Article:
Dilemma about an antique brass birdcage

Should I destroy it and recycle the brass, or sell it?

  • Yes, destroy it and recycle the brass

    Votes: 0 0.0%
  • No, go ahead and sell it

    Votes: 1 100.0%

  • Total voters
    1

Carolyn d.

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I am sad to say that my mother loved to keep singing canaries in our house in the 60s and 70s. Initially they were in a larger bamboo cage but then she found an antique brass cage that is no larger than 15 by 15 inches and kept a bird in that. After her last bird died she saved the cage and kept it as a decorative piece - it is kind of pretty and sculptural. My mother died 20 years ago and it came into my possession. I had it in myliving room because it was hers and its shape is pretty, but now I am adopting a more minimalist approach to my home and want to let it go.

I definitely do not want to keep it - it is finally registering after all these years that I do not like what it represents.


My concern is that if I sell it that I saying to myself it is OK for such a cage to exist when it is not. I could use the money but I am thinking to just destroy it, they way I destroyed some small ivory keepsakes that were passed down to me.

Someone could buy this cage and put a bird in it.

Thank you,

Carolyn
 

Sax

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My first thought is to see if any vegan artists would be interested in using it. I agree that I wouldn't like to have that in my home due to what it represents, but that same symbolism could be turned around with a little creativity. Using something that once caged animals to help free them feels right.
 
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Lou

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Good question. And it is a real dilemma. Personally, I'm against destroying it. Or almost anything. I just don't see how destroying it benefits anyone.

Although it is troublesome to think that maybe down the line someone might use it for singing canaries again. I think if you could use the money you should sell it. At least that way it benefits you. it may just be rationalization but it might just be used for decoration.
 
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Carolyn d.

Carolyn d.

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Good question. And it is a real dilemma. Personally, I'm against destroying it. Or almost anything. I just don't see how destroying it benefits anyone.

Although it is troublesome to think that maybe down the line someone might use it for singing canaries again. I think if you could use the money you should sell it. At least that way it benefits you. it may just be rationalization but it might just be used for decoration.


I do understand about not destroying things, I do not like to be wasteful either. I destroyed the ivory because I never wanted anyone to ever resell the items for any reason so I returned them to the earth. They were just to awful to keep! I still am not sure about what to do about the cage though!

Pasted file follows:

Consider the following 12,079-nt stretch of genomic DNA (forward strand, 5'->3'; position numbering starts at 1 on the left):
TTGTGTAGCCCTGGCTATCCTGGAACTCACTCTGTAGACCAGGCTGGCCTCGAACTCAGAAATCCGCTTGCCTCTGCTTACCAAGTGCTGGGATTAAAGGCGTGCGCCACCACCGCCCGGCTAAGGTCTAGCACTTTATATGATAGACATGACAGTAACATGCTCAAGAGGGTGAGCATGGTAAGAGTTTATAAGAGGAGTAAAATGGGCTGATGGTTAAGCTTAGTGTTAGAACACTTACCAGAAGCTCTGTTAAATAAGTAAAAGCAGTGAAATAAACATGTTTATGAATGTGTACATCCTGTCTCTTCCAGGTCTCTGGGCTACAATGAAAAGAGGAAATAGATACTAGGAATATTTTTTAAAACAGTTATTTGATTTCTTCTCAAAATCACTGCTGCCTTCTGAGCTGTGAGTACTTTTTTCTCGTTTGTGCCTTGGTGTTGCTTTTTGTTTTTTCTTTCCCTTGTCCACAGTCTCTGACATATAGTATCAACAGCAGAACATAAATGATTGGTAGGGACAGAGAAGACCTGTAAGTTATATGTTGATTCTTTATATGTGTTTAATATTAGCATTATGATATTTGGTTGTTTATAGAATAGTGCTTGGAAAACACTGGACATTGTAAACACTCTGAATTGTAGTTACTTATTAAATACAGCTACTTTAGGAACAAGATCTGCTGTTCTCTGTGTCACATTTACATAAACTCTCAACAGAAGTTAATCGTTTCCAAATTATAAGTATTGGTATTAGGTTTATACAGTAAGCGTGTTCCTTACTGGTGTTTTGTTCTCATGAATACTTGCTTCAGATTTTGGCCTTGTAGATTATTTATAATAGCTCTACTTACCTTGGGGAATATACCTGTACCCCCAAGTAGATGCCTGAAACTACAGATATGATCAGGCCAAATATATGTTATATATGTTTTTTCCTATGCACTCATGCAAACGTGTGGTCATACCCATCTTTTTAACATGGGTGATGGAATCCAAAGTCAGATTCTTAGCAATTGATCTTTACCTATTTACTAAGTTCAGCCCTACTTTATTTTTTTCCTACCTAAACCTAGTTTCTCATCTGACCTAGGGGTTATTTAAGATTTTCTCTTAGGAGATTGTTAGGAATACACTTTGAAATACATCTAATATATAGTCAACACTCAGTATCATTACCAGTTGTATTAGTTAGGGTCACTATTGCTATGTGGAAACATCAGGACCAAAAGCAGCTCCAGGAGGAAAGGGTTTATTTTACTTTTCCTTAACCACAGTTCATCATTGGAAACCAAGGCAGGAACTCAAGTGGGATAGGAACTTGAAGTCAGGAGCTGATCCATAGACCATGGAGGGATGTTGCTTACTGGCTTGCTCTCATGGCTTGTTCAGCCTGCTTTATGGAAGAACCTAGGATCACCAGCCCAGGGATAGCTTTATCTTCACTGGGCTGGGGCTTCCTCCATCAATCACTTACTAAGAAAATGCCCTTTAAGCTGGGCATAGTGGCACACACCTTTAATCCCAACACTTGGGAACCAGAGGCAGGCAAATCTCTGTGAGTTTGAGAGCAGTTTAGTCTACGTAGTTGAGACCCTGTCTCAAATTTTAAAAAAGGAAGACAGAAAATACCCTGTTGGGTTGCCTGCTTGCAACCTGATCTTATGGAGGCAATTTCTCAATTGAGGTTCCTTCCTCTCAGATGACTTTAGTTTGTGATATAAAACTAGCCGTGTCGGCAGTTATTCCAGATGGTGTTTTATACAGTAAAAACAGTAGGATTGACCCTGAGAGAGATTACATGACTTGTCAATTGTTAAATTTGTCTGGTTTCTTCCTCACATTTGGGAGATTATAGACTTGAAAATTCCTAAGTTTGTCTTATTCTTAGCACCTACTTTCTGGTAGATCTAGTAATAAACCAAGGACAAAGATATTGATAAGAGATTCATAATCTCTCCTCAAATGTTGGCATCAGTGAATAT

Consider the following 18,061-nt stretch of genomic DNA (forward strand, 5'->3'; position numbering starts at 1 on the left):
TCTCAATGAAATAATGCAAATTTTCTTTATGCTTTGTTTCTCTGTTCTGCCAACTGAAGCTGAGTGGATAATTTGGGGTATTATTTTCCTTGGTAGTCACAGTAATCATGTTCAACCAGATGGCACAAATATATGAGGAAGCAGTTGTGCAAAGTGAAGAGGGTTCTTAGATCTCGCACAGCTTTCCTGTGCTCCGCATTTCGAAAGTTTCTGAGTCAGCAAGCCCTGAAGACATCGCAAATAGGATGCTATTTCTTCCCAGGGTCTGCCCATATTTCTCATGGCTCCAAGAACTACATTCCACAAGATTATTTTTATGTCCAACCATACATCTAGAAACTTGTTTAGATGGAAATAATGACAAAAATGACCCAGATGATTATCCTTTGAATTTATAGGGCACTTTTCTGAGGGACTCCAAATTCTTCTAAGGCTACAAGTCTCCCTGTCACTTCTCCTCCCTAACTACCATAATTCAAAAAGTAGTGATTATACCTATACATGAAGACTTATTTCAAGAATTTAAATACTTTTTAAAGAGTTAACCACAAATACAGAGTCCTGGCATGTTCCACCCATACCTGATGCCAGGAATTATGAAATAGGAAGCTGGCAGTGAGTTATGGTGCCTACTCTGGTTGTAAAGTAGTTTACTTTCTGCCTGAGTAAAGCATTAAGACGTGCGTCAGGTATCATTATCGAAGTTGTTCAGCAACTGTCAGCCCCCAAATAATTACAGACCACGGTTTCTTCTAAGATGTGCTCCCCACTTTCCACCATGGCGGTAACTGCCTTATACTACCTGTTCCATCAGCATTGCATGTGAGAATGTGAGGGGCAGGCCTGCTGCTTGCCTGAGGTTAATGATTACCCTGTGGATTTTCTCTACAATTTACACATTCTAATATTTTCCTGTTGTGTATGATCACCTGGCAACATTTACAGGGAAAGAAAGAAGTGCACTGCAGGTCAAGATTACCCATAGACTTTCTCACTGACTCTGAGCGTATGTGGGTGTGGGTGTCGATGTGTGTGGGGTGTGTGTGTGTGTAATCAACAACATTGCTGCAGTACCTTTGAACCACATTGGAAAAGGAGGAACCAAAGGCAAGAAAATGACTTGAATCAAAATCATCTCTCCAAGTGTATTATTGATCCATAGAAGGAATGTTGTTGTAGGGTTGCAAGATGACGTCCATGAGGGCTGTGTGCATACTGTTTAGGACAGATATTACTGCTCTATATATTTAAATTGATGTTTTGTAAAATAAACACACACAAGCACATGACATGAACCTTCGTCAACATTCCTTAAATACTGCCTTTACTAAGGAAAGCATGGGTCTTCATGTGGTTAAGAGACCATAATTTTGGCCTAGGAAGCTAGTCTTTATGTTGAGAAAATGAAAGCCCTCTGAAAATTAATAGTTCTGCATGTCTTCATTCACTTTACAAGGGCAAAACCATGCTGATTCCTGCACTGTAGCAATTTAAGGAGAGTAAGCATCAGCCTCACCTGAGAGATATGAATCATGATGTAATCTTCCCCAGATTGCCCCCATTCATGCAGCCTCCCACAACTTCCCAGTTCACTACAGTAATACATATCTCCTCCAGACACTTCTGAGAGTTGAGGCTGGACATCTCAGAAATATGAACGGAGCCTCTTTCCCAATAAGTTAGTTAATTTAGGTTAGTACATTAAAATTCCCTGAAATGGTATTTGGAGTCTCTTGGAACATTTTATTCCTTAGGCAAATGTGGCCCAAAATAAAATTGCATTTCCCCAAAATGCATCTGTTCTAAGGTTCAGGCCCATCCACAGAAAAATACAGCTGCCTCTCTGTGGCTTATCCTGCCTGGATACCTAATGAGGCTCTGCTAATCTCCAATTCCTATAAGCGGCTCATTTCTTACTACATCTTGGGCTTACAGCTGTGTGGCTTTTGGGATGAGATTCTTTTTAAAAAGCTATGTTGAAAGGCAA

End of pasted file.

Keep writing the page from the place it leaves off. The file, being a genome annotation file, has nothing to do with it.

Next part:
Lou

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Ohmygosh, Emma!!
What a great idea. And solves two birdcages with one stone.
there is a term I learned this year: Repurpose. Also synonymous with "upcycle".
I googled Repurpose birdcages and found 84 great ideas of ways to fix up your birdcage. then you can sell it, It will probably be worth even more. And it won't be used as a birdcage ever again.

https://www.pinterest.com/theglassgarden/bird-cages-upcycledrecycled/?lp=true
 

Jamie in Chile

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I agree, I was going to suggest the same. You take away one face or one segment of it. A bird cage like that could be used as a feeding or resting place for birds perhaps, but not a cage.
 
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Carolyn d.

Carolyn d.

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Thank you very much for the excellent idea to repurpose it into a planter! In the area where I live in new Jersey, the deer eat most decorative plants so we are unable to have many colorful annuals. The deer make that impossible. So I can use the cage for some geraniums or other colorful decorative plants! GREAT idea! thank you. Problem solved!
 
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Forest Nymph

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Yeah I think that's a great idea. I do think it's good to keep reminders of these sorts of things around, though. I'm kind of weird horror fanatic though, and I believe that we should always be reminded of the brutality of the past. One of my favorite places is the Old Zoo in Griffith Park, a very cruel establishment that closed down in the 1960s but exists now as a feature of the park, you can actually walk through the stone caves and cages and see how small and cramped they were. You can actually get in the cages. There's something powerful about that.
 
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Carolyn d.

Carolyn d.

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Yes, forest Nymph, I agree that it is important to show that to people who might not otherwise think of what caged animals have to endure.